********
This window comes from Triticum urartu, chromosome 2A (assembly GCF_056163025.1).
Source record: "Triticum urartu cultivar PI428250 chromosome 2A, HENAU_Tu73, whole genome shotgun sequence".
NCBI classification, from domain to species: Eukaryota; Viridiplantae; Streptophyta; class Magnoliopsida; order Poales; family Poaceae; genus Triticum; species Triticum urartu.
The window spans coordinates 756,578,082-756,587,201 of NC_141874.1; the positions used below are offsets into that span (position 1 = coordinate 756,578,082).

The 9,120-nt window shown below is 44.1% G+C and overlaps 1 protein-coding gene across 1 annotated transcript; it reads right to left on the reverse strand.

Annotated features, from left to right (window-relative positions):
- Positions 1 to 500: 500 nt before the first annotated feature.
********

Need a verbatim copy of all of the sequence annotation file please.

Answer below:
This window comes from Triticum urartu, chromosome 2A (assembly GCF_056163025.1).
Source record: "Triticum urartu cultivar PI428250 chromosome 2A, HENAU_Tu73, whole genome shotgun sequence".
NCBI classification, from domain to species: Eukaryota; Viridiplantae; Streptophyta; class Magnoliopsida; order Poales; family Poaceae; genus Triticum; species Triticum urartu.
The window spans coordinates 756,578,082-756,587,201 of NC_141874.1; the positions used below are offsets into that span (position 1 = coordinate 756,578,082).

The 9,120-nt window shown below is 44.1% G+C and overlaps 1 protein-coding gene across 1 annotated transcript; it reads right to left on the reverse strand.

Annotated features, from left to right (window-relative positions):
- Positions 1 to 500: 500 nt before the first annotated feature.